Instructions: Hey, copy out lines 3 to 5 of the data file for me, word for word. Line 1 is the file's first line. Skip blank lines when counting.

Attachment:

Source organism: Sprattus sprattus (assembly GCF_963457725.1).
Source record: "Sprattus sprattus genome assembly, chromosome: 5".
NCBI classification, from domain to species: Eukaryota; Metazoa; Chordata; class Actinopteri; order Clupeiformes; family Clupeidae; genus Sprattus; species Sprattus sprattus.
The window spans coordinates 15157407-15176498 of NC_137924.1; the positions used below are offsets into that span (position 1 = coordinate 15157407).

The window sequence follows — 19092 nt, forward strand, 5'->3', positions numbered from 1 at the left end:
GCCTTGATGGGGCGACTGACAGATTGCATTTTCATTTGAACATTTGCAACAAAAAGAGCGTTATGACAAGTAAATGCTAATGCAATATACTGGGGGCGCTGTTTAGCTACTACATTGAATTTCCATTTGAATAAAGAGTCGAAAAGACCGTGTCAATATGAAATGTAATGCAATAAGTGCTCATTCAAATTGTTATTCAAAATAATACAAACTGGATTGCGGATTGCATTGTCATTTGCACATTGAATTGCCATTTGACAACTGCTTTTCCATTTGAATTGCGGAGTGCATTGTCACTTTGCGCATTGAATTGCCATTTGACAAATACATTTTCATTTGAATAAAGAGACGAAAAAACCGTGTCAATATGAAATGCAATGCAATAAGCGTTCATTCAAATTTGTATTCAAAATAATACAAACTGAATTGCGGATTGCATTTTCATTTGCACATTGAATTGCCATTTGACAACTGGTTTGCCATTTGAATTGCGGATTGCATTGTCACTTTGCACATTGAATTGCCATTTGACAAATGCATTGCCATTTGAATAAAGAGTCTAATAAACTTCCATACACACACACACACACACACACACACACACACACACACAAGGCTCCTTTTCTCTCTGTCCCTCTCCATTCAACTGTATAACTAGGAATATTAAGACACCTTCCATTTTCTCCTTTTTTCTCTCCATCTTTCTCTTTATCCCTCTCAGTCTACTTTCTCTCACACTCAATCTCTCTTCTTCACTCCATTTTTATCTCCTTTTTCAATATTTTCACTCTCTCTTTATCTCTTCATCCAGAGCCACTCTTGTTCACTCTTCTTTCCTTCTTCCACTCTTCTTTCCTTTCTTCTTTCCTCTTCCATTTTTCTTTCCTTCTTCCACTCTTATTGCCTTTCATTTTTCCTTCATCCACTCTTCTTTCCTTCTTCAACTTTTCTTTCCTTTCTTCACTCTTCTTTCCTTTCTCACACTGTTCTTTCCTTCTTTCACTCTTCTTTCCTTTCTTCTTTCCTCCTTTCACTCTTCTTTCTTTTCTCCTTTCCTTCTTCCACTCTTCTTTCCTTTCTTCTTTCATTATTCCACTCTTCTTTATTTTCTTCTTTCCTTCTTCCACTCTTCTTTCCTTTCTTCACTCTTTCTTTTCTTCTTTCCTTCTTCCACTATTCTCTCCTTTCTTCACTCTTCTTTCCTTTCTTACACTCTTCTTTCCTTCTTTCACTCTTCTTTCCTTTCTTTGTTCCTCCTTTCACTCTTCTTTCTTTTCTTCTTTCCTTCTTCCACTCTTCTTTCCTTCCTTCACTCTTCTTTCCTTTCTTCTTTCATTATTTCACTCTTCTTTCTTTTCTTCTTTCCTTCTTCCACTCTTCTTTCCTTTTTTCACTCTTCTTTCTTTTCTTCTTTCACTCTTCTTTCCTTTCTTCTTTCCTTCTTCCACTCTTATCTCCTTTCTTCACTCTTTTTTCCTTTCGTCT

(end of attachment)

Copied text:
NCBI classification, from domain to species: Eukaryota; Metazoa; Chordata; class Actinopteri; order Clupeiformes; family Clupeidae; genus Sprattus; species Sprattus sprattus.
The window spans coordinates 15157407-15176498 of NC_137924.1; the positions used below are offsets into that span (position 1 = coordinate 15157407).

The window sequence follows — 19092 nt, forward strand, 5'->3', positions numbered from 1 at the left end: